Show GRUB for Atomic Desktops

Fedora has GRUB hidden by default, as part of the “flicker free boot” change.

This looks nice, but if something breaks, the breakage will 90% not result in a broken system.

Users should be able to select their boot option graphically, all the time.

On my machine I still have no idea when GRUB shows and when it doesnt, and the needed key to press is not trivial (i.e. not Esc).

DNF Fedora doesnt use BTRFS snapshots like OpenSUSE Tumbleweed does, so the backup Kernels are not as useful as an entire backup system on Atomic.

Do you think it would make sense to change request a change for Atomic Desktops, to display the GRUB boot options?

Maybe combined with a nice GRUB theme ?

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You should be able to hold down Shift while booting until it appears. It’s not Esc because that requires timing the keystroke just right, and because that brings up the firmware (BIOS) menu on many systems.

Apparently F8 also works, and also apparently that’s the key to bring up the Windows boot menu — I haven’t tested either of these.

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The documentation for immutable variants does not direct users of immutable distributions to do this. If the change suggested in this thread will not be approved, it would be good to update the documentation.

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So from the GNU/Grub2 documentation it states that holding shift key for BIOS systems will bring up a hidden Grub2 menu, and holding the Esc key for UEFI systems will do the same. I use systemd-boot and its menu can be revealed by pressing space.

Added docs-team

This is not a change yet, just a discussion about it.

I dont see a reason to hide the menu, really. Hiding stuff that may help people (“oh I have the backup version too!”) Makes little sense.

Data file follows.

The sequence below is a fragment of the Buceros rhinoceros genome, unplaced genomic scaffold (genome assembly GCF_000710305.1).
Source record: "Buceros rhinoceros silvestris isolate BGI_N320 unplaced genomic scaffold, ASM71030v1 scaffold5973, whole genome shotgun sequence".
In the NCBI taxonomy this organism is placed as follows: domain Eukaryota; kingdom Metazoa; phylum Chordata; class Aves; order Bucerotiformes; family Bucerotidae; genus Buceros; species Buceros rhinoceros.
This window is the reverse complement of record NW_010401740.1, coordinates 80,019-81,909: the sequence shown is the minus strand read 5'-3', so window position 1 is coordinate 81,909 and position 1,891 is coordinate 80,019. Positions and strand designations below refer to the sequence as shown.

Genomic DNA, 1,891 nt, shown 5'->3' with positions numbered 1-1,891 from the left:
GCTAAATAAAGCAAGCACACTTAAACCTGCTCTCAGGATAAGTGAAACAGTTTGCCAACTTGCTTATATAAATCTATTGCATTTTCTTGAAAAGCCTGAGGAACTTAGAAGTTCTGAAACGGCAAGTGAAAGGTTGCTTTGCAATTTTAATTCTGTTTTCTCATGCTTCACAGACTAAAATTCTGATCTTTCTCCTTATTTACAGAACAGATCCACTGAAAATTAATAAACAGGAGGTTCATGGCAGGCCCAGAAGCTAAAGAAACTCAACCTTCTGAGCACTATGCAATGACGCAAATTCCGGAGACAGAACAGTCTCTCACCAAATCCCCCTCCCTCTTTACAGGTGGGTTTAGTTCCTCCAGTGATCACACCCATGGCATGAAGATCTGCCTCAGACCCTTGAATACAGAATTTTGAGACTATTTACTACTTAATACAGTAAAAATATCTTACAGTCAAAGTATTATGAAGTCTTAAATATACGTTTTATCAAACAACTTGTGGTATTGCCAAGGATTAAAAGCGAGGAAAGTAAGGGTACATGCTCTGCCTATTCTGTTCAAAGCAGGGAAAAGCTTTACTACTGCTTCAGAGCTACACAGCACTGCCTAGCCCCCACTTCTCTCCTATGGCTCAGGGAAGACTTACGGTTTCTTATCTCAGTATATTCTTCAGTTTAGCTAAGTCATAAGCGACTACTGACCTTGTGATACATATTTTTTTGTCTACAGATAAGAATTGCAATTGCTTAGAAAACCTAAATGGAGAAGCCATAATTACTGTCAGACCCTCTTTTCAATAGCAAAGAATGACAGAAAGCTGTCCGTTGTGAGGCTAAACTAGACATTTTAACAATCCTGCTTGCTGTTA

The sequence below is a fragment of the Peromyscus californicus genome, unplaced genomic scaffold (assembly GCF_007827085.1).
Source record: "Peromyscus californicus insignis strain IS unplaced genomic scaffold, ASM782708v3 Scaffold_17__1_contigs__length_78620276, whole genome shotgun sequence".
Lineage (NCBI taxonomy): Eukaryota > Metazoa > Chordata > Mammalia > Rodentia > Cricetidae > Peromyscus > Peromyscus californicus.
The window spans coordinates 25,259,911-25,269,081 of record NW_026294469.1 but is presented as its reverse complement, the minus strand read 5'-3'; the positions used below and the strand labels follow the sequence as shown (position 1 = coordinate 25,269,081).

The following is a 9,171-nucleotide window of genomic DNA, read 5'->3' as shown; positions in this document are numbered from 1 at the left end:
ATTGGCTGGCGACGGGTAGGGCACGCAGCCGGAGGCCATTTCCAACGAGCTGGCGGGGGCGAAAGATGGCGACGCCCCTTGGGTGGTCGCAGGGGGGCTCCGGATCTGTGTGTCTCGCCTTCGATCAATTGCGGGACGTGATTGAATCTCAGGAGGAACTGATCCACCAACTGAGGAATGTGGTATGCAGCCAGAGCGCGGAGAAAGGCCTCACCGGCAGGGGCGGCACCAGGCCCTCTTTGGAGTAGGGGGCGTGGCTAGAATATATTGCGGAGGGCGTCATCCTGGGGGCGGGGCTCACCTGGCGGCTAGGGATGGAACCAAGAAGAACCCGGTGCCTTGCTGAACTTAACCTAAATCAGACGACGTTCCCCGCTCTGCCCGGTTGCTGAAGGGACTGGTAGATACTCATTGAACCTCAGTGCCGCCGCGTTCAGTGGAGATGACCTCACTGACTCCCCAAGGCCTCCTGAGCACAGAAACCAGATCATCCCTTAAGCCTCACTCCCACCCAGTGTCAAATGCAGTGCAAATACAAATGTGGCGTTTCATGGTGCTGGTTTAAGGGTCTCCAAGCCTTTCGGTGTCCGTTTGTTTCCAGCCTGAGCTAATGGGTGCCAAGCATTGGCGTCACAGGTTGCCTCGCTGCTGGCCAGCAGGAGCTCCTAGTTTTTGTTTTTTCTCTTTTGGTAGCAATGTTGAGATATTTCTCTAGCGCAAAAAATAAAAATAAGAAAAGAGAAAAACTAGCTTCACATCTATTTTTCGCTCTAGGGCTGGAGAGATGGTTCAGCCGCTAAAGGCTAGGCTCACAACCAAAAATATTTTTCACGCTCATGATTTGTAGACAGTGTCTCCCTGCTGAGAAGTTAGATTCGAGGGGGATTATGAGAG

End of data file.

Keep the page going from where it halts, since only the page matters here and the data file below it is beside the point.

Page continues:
I will try Shift and probably add it to the Docs on time.

@jakfrost the problem here is the difference betweem “rtfm” oldschool users and regular beginners (oops, outed myself as one).

Apart from having docs within the OS and not externally, nearly no other distro hides GRUB by default so this is a bit Fedora specific.

And to find it easier, docs for atomic desktops are needed.

It adds to your boot up time would be one. It is very rarely necessary to need to use it normally. It is fairly easy to have it pop up.

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Mainly because whether Atomic Fedora or “Regular” Fedora Workstation the Grub menu is accessed the same way since it is the boot loader. Please type info grub in a terminal to look at the installed documentation.

How will new users know this? Also I don’t think the GRUB menu is rarely used by Silverblue/Kinoite users.

Finally:

$ info grub
bash: info: command not found
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sudo dnf install info

This thread is about Atomic distribution users and I am one of them.

I summarize the scenario as follows:

  1. The bootloader is hidden by default. :arrow_heading_down:
  2. In the documentation of atomic variants, users are directed to the hidden bootloader to perform a temporary rollback. :arrow_heading_down:
  3. Users cannot find the hidden bootloader. :arrow_heading_down:
  4. The documentation also doesn’t say how to make the bootloader visible. :arrow_heading_down:
  5. It is then recommended to type the command “info” in the terminal to view the documentation for the bootloader. :arrow_heading_down:
  6. But the “info” command is not included in the vanilla commit. :arrow_heading_down:
  7. So it is suggested to layer that command. :tired_face:

I think this flow is not good, especially for new users.

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:eyes:

Silverblue documentation, troubleshooting section, Troubleshooting :: Fedora Docs

While the system is booting, interrupt the boot sequence at the GRUB2 menu by using the Esc key.

We’re back to the beginning.

This information is not in the document. :point_up_2:t3:

GRUB document is also not accessible from the system on the default commit. :point_up:t3:

The context of that information ( :point_up_2:t3:) is about resetting the passwords in Rescue Mode and it doesn’t work the same for every user. :point_down:t3:

Resetting passwords in Rescue Mode

In the case where you are unable to remember your user password or root password, you can reset the password using the following steps.

  1. While the system is booting, interrupt the boot sequence at the GRUB2 menu by using the Esc key.

But pressing F8 and holding Shift really works.

Also, the scenario I’m talking about is based on a situation that would require more access to GRUB menu: doing a temporary rollback.